Missing data have been imputed for the following stages using predictive mean matching imputation (pmm). Five imputation data sets were produced. Missing data have been analyzed as missing-not-at-random according to the Rubin rule [20]. Prognostic variables related to 28-day mortality at the 20% in univariate analysis were included in the propensity score (regardless of their differences between the two groups): age, gender, hypertension, eGFR, diabetes, coronary disease, SAPS II, arterial lactate on admission, and etiology of refractory cardiogenic shock. For each patient, the probability to show hyperoxia has been estimated using logistic regression. For ATE (average treatment effect on the entire population) analysis, weights have been attributed to each patient of the hyperoxia (overall mean PaO2 > 150 mmHg) and no hyperoxia (overall mean PaO2 ≤ 150 mmHg) groups, making the two groups similar for the variables in the propensity score [21]. These weights were calculated using the stabilized inverse probability of treatment weighting (SIPTW). Balance (standardized mean differences lower than 10%) was checked for each variable. ORs were estimated before and after weighting on the propensity score using logistic regression. All tests were two-sided, and the threshold for statistical significance was set to p < 0.05. Statistical analysis was performed with R studio software for macOS (version 2021.09.1 + 372) and its «dplyr», «ggplot2», «survminer», «survival», « hrbrthemes», «tableone», « ggeffects», « WeightIt», « cobalt», « compareGroups», « mice» and « epiR» and “reshape2” packages.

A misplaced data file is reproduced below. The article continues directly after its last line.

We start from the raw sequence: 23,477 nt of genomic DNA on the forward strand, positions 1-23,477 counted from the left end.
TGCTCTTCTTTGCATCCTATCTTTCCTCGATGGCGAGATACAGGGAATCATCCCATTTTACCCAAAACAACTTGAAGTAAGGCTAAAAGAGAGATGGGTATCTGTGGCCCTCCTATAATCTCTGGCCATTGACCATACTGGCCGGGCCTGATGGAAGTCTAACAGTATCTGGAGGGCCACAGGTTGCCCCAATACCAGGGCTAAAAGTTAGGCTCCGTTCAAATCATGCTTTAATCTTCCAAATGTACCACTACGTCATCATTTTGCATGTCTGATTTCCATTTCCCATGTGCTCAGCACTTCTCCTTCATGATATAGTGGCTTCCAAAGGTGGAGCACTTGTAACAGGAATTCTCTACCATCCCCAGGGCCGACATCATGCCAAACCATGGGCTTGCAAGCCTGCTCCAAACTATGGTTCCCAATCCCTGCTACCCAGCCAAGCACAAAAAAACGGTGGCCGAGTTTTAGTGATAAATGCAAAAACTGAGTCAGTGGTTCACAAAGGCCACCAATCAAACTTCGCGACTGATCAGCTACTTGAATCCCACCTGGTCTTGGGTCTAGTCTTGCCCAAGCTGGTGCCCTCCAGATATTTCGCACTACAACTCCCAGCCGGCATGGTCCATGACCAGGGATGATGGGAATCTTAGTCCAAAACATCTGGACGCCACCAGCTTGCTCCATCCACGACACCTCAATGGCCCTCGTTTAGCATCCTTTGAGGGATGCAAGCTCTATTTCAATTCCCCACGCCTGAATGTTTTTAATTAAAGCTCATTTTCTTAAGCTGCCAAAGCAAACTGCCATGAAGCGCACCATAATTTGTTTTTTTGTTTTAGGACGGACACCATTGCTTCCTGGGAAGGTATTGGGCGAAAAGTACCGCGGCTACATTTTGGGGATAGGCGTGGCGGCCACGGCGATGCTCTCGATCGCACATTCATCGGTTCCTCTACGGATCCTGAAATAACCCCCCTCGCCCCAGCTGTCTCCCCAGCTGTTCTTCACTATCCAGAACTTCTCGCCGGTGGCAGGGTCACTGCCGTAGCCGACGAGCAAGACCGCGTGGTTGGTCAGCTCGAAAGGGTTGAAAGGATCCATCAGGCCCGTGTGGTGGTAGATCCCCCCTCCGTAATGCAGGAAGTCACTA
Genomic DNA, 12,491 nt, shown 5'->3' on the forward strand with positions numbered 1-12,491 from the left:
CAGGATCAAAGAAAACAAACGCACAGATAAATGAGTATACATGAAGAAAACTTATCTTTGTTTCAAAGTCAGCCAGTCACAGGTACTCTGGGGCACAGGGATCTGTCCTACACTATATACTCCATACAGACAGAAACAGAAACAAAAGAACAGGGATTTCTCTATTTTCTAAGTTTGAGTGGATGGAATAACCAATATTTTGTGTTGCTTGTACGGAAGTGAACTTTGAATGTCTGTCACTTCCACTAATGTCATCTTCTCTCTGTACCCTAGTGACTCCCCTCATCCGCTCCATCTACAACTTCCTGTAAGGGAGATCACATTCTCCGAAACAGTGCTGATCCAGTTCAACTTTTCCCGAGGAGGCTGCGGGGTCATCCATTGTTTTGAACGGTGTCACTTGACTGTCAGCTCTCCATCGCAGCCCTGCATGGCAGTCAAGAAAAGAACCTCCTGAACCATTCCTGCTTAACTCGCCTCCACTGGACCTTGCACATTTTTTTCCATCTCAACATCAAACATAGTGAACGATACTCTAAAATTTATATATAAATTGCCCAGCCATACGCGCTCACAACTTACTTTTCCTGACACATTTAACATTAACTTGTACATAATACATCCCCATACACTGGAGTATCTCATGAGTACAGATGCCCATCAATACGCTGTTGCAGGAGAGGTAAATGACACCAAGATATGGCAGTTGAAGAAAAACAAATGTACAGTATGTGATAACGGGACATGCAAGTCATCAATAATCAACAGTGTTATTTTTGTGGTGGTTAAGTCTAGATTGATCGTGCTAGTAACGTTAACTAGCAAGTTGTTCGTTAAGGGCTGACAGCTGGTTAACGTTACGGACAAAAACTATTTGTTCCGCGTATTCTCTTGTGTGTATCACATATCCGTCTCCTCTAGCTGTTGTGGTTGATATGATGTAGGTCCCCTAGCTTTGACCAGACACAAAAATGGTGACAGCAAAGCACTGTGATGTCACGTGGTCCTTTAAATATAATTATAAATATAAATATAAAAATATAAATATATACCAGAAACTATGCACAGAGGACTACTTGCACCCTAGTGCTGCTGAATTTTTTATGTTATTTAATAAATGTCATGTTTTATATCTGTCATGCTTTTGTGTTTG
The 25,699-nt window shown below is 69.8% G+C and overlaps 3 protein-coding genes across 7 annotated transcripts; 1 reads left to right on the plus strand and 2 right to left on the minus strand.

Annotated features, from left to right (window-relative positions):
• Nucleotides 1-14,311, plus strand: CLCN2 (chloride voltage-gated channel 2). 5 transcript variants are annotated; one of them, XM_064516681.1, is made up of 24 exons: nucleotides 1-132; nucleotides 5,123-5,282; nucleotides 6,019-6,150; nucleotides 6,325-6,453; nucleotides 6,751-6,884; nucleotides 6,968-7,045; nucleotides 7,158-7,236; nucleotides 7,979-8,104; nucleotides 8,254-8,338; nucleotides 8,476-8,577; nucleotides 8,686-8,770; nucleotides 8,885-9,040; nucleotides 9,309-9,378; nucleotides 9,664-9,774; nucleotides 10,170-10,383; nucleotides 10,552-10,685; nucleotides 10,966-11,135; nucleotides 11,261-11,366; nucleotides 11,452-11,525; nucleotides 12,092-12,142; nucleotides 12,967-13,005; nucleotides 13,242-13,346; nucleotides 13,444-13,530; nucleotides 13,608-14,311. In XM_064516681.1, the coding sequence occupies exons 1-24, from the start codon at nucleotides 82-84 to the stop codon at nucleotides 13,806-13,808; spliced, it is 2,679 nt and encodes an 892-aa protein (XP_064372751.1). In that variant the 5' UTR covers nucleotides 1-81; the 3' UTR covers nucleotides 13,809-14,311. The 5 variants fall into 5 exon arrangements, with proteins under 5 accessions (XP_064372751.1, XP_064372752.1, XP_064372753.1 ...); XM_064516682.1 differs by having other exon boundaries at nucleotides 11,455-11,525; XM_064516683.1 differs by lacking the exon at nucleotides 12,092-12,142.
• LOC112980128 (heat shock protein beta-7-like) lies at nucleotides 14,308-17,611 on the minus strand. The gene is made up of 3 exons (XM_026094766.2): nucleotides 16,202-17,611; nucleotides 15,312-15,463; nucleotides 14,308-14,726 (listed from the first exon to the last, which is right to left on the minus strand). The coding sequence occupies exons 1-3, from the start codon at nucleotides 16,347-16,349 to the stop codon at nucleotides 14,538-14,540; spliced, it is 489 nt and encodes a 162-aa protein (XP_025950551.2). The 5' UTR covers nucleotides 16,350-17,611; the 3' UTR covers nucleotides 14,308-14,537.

Results

Study population

From January 2013 to January 2020, a total of 704 patients received VA-ECMO support; 272 did not meet the inclusion criteria, and so the final analysis comprised 430 patients (Fig. 1).

Fig. 1
figure 1

Flowchart. ECMO: extracorporeal membrane oxygenation; RV: right ventricle; IPTW: inverse probability of treatment weighting

Baseline characteristics

Relative to survivors, non-survivors were significantly older and more likely to have a history of hypertension (Table 1). The non-survivors had a significantly greater SAPS II and arterial blood lactate level on admission. Before weighting, the prevalence of acute coronary syndrome and low cardiac output syndrome was significantly higher in non-survivors. The 28-day mortality rate was 43%. After weighting, the mean standard differences were inferior to 15% for all baseline characteristics as presented in Table 1 and in the love plot (Fig. 2).

Table 1 Baseline characteristics of patients (28-day survivors vs. non-survivors) on venoarterial ECMO support before and after weighting
Fig. 2
figure 2

Love plots for standardized mean differences comparing covariate values before (gray triangle) and after (blue triangle) propensity score weighting for the assessment of 28-day mortality. LCOS: low cardiac output syndrome; SAPS II: Simplified Acute Physiology Score II; eGFR: estimated glomerular filtration rate; ARDS: acute respiratory distress syndrome

Comparisons of oxygen levels in survivors versus non-survivors